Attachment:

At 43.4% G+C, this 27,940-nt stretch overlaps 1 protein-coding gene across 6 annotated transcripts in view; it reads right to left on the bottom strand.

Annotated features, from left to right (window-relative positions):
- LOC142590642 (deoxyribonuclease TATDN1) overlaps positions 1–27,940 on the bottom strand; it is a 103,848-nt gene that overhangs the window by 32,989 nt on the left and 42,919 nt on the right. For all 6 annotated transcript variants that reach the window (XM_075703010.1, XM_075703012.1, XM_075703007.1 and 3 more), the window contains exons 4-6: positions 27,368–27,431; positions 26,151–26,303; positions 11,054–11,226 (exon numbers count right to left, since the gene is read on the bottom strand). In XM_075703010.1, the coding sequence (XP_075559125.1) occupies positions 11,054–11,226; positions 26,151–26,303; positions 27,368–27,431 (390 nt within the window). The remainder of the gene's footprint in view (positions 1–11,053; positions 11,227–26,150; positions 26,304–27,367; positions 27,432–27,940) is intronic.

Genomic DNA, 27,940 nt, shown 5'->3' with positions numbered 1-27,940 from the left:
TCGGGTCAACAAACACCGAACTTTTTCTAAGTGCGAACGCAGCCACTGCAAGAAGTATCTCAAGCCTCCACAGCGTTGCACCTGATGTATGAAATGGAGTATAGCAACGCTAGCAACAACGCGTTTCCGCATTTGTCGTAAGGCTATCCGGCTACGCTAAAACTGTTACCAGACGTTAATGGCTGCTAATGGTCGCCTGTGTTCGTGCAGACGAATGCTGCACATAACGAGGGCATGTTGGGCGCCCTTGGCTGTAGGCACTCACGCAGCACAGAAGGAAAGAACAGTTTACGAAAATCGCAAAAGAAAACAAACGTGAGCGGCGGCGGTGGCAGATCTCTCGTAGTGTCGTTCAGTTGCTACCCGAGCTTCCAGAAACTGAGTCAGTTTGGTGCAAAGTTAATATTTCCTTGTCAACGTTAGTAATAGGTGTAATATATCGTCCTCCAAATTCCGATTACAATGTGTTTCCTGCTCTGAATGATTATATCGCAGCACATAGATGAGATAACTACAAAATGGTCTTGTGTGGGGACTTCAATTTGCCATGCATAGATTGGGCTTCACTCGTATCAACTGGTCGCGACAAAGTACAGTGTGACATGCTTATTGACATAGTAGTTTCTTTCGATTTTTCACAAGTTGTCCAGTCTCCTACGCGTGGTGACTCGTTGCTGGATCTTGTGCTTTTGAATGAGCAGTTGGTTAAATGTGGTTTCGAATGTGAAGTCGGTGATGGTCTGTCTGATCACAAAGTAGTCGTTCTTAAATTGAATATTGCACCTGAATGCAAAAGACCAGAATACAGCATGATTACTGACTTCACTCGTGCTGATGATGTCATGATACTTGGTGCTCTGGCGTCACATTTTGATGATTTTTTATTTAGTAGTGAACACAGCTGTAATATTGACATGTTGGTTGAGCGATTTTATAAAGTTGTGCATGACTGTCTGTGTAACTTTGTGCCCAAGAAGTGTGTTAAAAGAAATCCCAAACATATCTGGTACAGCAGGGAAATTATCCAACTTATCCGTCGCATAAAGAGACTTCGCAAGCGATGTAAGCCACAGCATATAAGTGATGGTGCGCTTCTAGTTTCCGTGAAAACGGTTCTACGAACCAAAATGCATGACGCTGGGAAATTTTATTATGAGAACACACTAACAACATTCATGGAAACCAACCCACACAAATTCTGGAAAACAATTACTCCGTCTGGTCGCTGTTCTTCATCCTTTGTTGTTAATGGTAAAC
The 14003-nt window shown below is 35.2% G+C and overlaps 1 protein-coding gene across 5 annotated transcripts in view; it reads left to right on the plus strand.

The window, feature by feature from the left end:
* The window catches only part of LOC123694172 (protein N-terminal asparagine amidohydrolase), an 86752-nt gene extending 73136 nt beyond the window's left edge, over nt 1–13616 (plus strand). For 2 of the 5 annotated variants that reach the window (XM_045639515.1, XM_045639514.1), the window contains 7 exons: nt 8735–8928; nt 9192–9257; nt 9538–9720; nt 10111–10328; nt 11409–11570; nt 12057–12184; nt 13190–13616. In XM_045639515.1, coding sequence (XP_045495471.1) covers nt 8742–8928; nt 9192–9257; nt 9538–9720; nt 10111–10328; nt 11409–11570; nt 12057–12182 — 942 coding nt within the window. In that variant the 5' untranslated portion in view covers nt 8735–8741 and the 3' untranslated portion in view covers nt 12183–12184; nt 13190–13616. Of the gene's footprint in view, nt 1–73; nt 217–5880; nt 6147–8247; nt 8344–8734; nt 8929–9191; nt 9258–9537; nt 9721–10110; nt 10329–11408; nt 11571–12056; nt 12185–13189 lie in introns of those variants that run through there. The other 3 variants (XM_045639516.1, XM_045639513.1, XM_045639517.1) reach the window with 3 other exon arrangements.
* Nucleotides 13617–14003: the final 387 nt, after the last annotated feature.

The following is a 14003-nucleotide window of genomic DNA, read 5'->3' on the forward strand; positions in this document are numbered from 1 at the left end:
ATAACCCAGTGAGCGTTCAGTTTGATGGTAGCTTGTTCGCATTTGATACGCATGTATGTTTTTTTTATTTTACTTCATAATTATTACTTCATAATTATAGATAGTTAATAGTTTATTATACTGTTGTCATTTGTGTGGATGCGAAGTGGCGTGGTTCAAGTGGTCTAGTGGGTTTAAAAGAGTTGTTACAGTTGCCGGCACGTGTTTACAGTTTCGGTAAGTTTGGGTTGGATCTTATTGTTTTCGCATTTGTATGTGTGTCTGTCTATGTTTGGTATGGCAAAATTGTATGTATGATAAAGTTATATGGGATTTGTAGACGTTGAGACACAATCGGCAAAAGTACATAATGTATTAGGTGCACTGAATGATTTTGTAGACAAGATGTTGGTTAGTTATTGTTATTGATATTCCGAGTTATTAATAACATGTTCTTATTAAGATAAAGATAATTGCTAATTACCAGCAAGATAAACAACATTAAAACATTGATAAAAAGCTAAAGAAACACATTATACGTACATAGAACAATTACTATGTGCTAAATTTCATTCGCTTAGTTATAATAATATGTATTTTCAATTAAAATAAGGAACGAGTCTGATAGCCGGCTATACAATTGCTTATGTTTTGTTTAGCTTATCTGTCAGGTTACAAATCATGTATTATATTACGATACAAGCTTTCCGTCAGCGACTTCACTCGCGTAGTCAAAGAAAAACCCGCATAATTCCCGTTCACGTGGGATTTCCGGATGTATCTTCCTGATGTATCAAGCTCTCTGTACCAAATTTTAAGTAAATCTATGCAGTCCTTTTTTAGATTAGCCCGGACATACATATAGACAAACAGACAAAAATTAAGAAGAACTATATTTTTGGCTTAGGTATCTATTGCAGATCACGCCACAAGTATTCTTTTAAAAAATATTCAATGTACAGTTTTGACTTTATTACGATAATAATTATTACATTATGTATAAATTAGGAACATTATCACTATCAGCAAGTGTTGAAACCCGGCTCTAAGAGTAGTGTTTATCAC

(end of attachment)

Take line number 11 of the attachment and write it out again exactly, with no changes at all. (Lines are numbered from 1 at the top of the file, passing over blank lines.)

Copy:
ATAACCCAGTGAGCGTTCAGTTTGATGGTAGCTTGTTCGCATTTGATACGCATGTATGTTTTTTTTATTTTACTTCATAATTATTACTTCATAATTATAGATAGTTAATAGTTTATTATACTGTTGTCATTTGTGTGGATGCGAAGTGGCGTGGTTCAAGTGGTCTAGTGGGTTTAAAAGAGTTGTTACAGTTGCCGGCACGTGTTTACAGTTTCGGTAAGTTTGGGTTGGATCTTATTGTTTTCGCATTTGTATGTGTGTCTGTCTATGTTTGGTATGGCAAAATTGTATGTATGATAAAGTTATATGGGATTTGTAGACGTTGAGACACAATCGGCAAAAGTACATAATGTATTAGGTGCACTGAATGATTTTGTAGACAAGATGTTGGTTAGTTATTGTTATTGATATTCCGAGTTATTAATAACATGTTCTTATTAAGATAAAGATAATTGCTAATTACCAGCAAGATAAACAACATTAAAACATTGATAAAAAGCTAAAGAAACACATTATACGTACATAGAACAATTACTATGTGCTAAATTTCATTCGCTTAGTTATAATAATATGTATTTTCAATTAAAATAAGGAACGAGTCTGATAGCCGGCTATACAATTGCTTATGTTTTGTTTAGCTTATCTGTCAGGTTACAAATCATGTATTATATTACGATACAAGCTTTCCGTCAGCGACTTCACTCGCGTAGTCAAAGAAAAACCCGCATAATTCCCGTTCACGTGGGATTTCCGGATGTATCTTCCTGATGTATCAAGCTCTCTGTACCAAATTTTAAGTAAATCTATGCAGTCCTTTTTTAGATTAGCCCGGACATACATATAGACAAACAGACAAAAATTAAGAAGAACTATATTTTTGGCTTAGGTATCTATTGCAGATCACGCCACAAGTATTCTTTTAAAAAATATTCAATGTACAGTTTTGACTTTATTACGATAATAATTATTACATTATGTATAAATTAGGAACATTATCACTATCAGCAAGTGTTGAAACCCGGCTCTAAGAGTAGTGTTTATCAC